It is widely known that testing is the best way to check the quality of your software, but how do you check the quality of your tests?
It may seem obvious, but software should always be thoroughly tested for quality. However, first-to-market advantage is a huge competitive factor and software developers are constantly under intense pressure to get products released quickly. As a result, testing is not always done properly in the rush to bring products to market. A large part of the issue is due to the misconception that investing more time in activities such as testing (which ensures increased quality) simply pushes out release dates by that same amount of time. This mindset neglects the value of testing over the lifecycle of the product.
To help make testing a more efficient process for all, tests should be easy to understand, simple and quick to run, and preferably, run automatically. Here are some valuable ways you can test more efficiently while ensuring better quality.
Assessing Code Coverage
Code coverage is a highly effective way to measure the scope of your tests; after all, if you don't measure it, you can't know what it is. Code coverage allows any portion of the application – or the entire application – to be analyzed at once, enabling the effectiveness of test efforts to be gauged by identifying which areas of an application were exercised during a test run. You may think you have completely tested your code if you pass all the tests, but facts may show otherwise.
Code coverage has been proven to have one of the highest returns on investment of any development process change, and it can be a valuable addition to the software development process. Code coverage:
- Provides insight into the completeness of testing
- Provides reports to show whether released applications are fully tested
- Forces developers to review code as tests are developed
- Allows aggregation of code coverage from unit, integration, and system test
Modern tools make it easy to implement code coverage as part of the build process, allowing coverage measurement with no changes to the test process.
Mapping Tests to Requirements
Code coverage analysis goes hand-in-hand with requirements-based testing. Have you tested all your requirements? Conversely, if you have tested all your requirements, what was the code coverage?
Gaps in the code coverage might point to poorly implemented tests, which don’t adequately test the requirements. Maybe you are missing requirements, or have code that doesn’t need to be in the specific configuration, or maybe the code isn’t needed. For example, the gaps in code coverage might be the result of “extra” code (e.g., the requirement indicates there are 100 message IDs that should be handled, but the developer added 10 new ones and the requirement never got updated).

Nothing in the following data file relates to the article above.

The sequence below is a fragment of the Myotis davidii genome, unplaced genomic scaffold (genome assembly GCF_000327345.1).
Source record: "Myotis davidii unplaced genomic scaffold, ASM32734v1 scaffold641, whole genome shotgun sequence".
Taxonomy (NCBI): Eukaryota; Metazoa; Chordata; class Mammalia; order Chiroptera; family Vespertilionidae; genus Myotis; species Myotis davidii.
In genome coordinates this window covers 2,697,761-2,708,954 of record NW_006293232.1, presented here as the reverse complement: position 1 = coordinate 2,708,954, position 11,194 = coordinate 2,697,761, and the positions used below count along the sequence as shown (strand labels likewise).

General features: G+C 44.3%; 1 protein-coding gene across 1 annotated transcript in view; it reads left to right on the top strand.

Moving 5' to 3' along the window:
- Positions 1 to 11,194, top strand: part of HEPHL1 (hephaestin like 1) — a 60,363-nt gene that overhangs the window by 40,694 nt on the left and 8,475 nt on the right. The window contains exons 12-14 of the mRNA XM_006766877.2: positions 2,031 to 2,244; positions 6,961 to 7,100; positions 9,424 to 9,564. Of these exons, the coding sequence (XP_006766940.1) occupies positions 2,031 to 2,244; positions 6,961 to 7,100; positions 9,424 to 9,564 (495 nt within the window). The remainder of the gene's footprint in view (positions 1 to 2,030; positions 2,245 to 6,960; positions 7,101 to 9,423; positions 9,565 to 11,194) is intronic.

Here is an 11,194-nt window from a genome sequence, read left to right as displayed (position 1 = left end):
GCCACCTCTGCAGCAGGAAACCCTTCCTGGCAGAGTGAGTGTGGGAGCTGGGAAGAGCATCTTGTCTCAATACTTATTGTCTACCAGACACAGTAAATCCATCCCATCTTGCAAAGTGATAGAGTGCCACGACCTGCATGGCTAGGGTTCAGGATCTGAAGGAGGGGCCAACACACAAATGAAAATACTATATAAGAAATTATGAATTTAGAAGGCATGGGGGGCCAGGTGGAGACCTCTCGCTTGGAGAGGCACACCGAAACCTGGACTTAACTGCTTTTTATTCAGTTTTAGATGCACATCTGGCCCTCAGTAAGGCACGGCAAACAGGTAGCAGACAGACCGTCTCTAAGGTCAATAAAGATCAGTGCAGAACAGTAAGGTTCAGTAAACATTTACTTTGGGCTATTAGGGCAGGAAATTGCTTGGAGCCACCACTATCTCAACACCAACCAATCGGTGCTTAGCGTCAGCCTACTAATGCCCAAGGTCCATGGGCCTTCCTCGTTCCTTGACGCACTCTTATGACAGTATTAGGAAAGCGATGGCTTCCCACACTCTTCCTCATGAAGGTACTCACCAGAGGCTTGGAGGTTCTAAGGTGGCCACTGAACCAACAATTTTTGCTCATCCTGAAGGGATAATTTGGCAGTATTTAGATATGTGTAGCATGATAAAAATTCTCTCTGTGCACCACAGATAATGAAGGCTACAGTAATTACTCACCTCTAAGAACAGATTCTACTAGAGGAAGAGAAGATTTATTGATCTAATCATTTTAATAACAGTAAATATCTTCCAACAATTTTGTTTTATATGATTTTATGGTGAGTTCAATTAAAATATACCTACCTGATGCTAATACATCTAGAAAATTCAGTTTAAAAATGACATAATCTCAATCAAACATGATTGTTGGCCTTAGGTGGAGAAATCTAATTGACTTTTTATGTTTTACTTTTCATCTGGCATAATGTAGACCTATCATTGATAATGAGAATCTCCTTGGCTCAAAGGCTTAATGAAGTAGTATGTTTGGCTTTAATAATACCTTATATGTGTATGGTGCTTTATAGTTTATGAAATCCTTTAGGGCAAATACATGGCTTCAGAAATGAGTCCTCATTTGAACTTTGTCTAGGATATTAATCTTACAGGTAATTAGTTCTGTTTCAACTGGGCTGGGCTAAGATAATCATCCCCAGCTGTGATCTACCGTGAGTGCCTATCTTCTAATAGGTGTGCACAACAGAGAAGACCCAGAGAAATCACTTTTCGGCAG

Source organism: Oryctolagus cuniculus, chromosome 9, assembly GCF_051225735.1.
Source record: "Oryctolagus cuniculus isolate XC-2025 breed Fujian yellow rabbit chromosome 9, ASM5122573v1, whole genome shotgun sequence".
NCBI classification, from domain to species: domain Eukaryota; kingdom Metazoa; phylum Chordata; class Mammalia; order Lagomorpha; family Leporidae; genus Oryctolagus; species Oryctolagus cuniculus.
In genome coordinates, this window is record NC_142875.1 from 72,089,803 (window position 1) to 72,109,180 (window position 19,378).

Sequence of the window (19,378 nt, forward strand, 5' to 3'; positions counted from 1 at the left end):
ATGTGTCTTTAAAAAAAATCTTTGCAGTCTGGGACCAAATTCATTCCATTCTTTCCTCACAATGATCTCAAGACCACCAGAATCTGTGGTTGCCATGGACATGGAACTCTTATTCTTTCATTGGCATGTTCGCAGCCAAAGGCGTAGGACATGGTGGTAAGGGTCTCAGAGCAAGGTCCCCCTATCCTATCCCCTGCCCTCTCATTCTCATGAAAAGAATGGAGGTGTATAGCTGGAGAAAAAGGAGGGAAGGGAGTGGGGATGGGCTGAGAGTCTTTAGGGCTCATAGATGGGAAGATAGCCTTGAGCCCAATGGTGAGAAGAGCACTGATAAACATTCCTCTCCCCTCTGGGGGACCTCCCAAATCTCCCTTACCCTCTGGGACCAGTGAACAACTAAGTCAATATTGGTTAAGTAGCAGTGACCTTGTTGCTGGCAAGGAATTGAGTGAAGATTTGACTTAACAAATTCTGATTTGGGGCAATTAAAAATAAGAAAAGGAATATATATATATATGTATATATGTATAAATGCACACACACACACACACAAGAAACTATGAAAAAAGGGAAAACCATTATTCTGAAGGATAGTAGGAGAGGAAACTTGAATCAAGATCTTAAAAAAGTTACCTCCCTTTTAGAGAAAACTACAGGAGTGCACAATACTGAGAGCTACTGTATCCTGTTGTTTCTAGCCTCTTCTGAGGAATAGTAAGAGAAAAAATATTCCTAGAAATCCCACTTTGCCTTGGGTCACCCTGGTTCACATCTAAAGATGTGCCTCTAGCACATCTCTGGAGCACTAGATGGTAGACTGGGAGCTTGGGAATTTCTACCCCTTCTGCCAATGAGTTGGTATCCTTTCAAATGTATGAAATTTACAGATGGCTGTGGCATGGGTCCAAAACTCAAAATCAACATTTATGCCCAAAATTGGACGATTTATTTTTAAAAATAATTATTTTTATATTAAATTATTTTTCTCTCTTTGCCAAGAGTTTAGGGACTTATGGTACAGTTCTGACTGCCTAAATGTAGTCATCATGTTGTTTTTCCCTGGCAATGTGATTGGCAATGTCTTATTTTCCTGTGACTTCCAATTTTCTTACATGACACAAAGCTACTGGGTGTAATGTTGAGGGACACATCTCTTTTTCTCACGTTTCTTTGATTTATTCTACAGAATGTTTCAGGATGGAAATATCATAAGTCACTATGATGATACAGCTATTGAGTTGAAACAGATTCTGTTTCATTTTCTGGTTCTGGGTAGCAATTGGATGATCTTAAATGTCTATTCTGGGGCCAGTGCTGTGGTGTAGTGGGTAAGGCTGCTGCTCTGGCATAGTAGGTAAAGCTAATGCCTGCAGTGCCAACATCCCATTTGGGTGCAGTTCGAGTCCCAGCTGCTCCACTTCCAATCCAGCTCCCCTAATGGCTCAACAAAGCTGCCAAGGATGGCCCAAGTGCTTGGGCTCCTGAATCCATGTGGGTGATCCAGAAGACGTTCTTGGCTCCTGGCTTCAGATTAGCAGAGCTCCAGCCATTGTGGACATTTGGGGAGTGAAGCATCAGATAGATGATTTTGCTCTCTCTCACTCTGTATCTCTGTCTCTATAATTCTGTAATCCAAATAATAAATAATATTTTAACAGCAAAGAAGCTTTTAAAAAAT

Use Analytics to Make an Informed Decision to Improve Quality
Analytics can help identify hot spots in code that have the greatest potential for error. Armed with the facts, you can add more tests, refactor the code to make it easier to understand, perform code reviews, run static analysis, and more.
Sophisticated analytics tools enable organizations to drill down to analyze particular areas in the software that need to be addressed. This provides a “view of risk” such as an analysis of where the highest amount of complexity exists in the software. Naturally, the extremely complex areas equal the highest amount of risk. For example, if code coverage is being used to determine how well an application has been tested, analytics tools can determine that a particular function hasn’t been tested at all (0% code coverage), another one has only been tested up to 25% code coverage, and another one has been tested with up to 50-75% code coverage.
Having an easy to understand web-based dashboard of software code quality and testing completeness metrics can help to provide actionable intelligence for increasing quality. Furthermore, combining analysis with the ability to correct the worst problems and implement tests helps ensure that the problem does not recur.
The simple fact is that you cannot have quality without complete testing; software quality and testing completeness are linked. Quantifiable software quality metrics and analytics can help companies make more informed decisions about where to allocate limited test resources, ultimately resulting in better quality software and faster releases.